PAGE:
Jennifer and Veronica

'Nowhere to go' - my mum had dementia and was denied a British passport

Veronica Tobias was born in the Caribbean but had lived in the UK for decades. Despite having a diagnosis of vascular dementia and a hurricane destroying the country of her birth, the government still wanted to deport her. Her daughter Jennifer tells an astonishing story.

My mother Veronica is 81. She grew up in the Commonwealth of Dominica, and moved to Paddington, London when she was 21.

In 1982, after a lifetime in the UK, my parents returned to Dominica to take care of my father’s parents.

In 2016 – four years after my father passed away – I got a call at work, notifying me of concerns relating to my mother’s memory. By January of the next year, she’d been diagnosed with vascular dementia.

It began 18 months of uncertainty, horror and fear.

The right to remain

I flew to Dominica and returned to the UK with my mother so she could spend time with me. During her stay her passport expired. I applied for her replacement British passport, but was notified by the Home Office that she was not entitled to a British passport and her stay in the UK would be of a limited period.

My mother unfortunately joined the thousands of other individuals who fell victim to the Windrush Scandal.

While I was busy addressing my mother's care, it was confirmed that she didn't have a right to a British passport. This automatically affected her right to remain in the UK.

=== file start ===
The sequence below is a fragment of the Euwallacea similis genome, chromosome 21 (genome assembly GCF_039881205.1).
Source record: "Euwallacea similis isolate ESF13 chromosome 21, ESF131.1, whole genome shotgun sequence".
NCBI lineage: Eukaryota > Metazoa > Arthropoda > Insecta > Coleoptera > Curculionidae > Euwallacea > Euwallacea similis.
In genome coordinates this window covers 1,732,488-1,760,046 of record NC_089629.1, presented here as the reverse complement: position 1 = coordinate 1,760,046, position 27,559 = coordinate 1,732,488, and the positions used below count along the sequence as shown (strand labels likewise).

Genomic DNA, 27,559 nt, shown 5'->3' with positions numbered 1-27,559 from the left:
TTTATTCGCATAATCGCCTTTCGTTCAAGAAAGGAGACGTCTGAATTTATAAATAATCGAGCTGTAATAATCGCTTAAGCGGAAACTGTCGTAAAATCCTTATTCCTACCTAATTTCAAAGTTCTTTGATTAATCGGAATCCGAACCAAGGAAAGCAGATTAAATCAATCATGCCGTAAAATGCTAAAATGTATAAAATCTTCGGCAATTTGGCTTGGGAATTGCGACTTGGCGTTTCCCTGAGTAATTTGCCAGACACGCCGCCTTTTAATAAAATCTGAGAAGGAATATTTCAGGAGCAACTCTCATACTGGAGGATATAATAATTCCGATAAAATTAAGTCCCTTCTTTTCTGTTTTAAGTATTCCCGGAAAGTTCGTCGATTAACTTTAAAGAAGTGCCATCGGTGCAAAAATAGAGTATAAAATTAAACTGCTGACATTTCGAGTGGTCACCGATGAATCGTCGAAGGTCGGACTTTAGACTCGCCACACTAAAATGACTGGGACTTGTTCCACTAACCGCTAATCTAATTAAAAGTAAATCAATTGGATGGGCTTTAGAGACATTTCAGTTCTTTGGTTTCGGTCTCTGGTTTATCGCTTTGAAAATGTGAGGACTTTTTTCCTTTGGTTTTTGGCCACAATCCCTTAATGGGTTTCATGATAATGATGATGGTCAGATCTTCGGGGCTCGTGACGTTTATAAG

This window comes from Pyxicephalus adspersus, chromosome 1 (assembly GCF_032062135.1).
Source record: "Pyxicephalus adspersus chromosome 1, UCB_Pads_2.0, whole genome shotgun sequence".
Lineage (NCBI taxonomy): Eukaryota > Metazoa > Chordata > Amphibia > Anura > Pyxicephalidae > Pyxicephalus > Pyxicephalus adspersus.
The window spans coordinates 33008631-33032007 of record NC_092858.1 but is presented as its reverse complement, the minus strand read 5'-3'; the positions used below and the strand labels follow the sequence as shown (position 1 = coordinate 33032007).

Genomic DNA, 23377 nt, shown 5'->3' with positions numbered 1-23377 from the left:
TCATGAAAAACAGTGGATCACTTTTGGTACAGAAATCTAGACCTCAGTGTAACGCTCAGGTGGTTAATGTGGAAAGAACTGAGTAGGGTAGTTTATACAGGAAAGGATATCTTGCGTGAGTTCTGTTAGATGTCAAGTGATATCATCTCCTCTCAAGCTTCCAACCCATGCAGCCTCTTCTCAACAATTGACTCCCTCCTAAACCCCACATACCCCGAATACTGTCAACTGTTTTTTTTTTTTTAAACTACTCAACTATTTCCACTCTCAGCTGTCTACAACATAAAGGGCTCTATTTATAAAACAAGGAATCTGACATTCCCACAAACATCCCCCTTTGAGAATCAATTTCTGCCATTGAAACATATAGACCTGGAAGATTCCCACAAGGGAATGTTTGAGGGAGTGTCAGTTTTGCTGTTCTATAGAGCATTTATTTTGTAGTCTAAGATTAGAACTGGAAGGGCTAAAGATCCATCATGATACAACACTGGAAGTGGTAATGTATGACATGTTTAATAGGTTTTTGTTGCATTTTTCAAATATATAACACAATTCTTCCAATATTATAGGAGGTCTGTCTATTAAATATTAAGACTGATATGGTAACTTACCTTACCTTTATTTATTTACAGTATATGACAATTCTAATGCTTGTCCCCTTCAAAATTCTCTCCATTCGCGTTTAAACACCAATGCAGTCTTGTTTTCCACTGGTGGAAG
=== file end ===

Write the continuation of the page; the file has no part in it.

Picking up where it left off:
Dominica was then traumatised by the worst hurricane to hit the island. This resulted in considerable damage to my mother’s home. So the option of her returning to Dominica at some point had been taken from her as well.

She had nowhere to go – but she, a 79-year-old woman with dementia - was being told that she couldn’t stay with me, either.

Hitting the headlines

Finally, in 2018, the Windrush scandal hit the headlines, and the Home Office backed down. My mother received her British passport along with her right to remain in the UK.

When I was going through all of this, and looking after Mum at the same time, I remained afraid to share the extreme pressure l was going through.

Our dementia advisers are here for you.

I rang the Alzheimer’s Society in Hackney, and I cried and talked and cried and talked. And they never judged me. They never told me what I should do. They listened.